The Internal Revenue Service (IRS) has provided that performing artists, if they meet certain requirements, may deduct work-related expenses in a more beneficial manner than other employees. The requirements for a performing artist to be deemed a “qualified performing artist” are fairly simple:
- The performing artist must perform services as an employee in the performing arts for at least two employers during the tax year and receive at least $200 from any two of the employers.
- The performing artist must incur arts-related business expenses of more than 10% of the gross income from performing arts.
- The performing artist must have adjusted gross income of $16,000 or less before deducting performing arts expenses.
The first two requirements are fairly easy to meet for many musicians, but the third requirement may be difficult. Further complicating requirement #3 is that married couples filing a joint return must have no more than a combined $16,000 total adjusted gross income (married couples who choose to file separately and lived together at any time during the tax year cannot file as qualified performing artists). However, independent students working their way through music school by playing in local community orchestras, chamber groups, etc. sometimes meet the above requirements. Frequently, musicians who land their first symphony job and begin in the fall of the calendar year also meet the requirements, assuming they were doing some performing arts work while in school.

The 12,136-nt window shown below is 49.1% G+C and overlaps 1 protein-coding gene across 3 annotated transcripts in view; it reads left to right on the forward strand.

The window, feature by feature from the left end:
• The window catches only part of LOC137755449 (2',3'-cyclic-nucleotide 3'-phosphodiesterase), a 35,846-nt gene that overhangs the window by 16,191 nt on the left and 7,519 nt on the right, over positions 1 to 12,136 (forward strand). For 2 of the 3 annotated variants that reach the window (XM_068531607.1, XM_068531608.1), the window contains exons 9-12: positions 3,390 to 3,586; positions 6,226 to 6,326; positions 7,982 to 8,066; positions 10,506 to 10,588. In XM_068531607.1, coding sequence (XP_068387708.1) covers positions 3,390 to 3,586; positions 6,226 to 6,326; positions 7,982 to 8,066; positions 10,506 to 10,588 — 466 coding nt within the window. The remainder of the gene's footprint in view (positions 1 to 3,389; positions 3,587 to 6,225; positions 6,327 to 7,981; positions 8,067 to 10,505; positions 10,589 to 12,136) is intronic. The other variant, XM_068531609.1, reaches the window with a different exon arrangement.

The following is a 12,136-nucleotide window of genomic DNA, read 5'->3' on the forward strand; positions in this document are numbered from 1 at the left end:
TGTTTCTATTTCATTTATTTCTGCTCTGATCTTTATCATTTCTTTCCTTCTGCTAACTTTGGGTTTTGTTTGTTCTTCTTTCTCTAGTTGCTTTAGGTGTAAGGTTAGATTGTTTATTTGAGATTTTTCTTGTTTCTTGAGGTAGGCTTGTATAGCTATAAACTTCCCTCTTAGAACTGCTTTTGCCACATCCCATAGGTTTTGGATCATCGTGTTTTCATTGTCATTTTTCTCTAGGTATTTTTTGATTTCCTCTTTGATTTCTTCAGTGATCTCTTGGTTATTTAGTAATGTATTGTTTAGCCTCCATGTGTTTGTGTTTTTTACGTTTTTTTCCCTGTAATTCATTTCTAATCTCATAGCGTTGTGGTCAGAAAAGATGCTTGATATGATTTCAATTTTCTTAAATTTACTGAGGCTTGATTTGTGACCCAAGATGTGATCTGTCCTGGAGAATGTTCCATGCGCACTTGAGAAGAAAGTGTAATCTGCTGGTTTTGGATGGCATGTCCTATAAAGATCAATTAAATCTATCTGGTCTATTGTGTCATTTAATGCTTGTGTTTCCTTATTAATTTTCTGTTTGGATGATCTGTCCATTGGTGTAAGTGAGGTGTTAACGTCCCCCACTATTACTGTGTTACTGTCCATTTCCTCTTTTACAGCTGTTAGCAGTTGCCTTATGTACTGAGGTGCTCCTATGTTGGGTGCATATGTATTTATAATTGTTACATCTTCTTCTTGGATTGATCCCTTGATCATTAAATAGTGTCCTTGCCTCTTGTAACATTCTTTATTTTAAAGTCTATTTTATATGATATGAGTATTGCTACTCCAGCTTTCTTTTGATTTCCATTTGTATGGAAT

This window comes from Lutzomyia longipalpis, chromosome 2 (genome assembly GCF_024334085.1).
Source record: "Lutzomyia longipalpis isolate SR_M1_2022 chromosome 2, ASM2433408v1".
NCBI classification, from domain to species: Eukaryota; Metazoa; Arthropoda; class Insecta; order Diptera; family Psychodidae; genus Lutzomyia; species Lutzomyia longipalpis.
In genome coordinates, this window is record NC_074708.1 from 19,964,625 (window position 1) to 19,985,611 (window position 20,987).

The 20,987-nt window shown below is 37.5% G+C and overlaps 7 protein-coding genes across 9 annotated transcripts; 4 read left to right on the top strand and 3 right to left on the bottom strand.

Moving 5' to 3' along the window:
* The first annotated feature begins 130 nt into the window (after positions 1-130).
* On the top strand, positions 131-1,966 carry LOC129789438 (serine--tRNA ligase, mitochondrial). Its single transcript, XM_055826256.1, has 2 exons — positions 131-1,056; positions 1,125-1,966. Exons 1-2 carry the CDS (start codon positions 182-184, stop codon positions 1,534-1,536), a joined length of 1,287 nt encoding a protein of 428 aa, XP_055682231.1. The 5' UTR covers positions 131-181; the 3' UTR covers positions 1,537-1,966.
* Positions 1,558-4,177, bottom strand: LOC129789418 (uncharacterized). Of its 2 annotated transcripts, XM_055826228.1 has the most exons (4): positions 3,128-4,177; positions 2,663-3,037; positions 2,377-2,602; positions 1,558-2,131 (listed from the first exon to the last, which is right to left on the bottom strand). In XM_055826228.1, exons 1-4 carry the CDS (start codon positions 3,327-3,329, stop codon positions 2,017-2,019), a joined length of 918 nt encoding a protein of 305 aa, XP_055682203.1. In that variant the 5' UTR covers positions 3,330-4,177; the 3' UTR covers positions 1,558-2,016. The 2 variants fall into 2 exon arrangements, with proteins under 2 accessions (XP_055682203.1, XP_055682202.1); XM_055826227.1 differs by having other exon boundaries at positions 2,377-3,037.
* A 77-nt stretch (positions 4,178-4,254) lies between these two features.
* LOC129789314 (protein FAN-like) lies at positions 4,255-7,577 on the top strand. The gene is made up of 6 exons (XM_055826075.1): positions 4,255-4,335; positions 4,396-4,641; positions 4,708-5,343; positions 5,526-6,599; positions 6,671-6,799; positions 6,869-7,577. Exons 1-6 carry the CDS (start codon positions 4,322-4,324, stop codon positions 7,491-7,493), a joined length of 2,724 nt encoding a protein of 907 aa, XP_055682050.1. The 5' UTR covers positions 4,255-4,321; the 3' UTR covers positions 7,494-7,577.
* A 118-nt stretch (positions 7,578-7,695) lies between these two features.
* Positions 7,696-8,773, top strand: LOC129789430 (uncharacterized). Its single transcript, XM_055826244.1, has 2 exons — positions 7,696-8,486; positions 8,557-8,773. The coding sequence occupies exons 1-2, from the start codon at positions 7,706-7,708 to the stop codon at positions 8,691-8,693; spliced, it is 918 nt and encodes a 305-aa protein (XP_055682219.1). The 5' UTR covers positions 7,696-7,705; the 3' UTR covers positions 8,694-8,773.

The advantage to filing as a qualified performing artist is significant and may result in several hundred dollars of tax savings. Employees, including musicians working in symphony orchestras, deduct their business expenses as miscellaneous itemized deductions on Schedule A. These deductions are subject to a 2% limitation (only deductions in excess of 2% of adjusted gross income may be taken). Further, unless total itemized deductions are greater than the standard deduction ($5000 for a single filer in 2005), no benefit is gained from deducting the business expenses unless the taxpayer is required to itemize deductions. A qualified performing artist deducts his/her expenses directly from total income (no 2% limitation and no ceiling to meet for deductions) and still can either itemize other deductions or take the standard deduction.
William T. Hunt, EA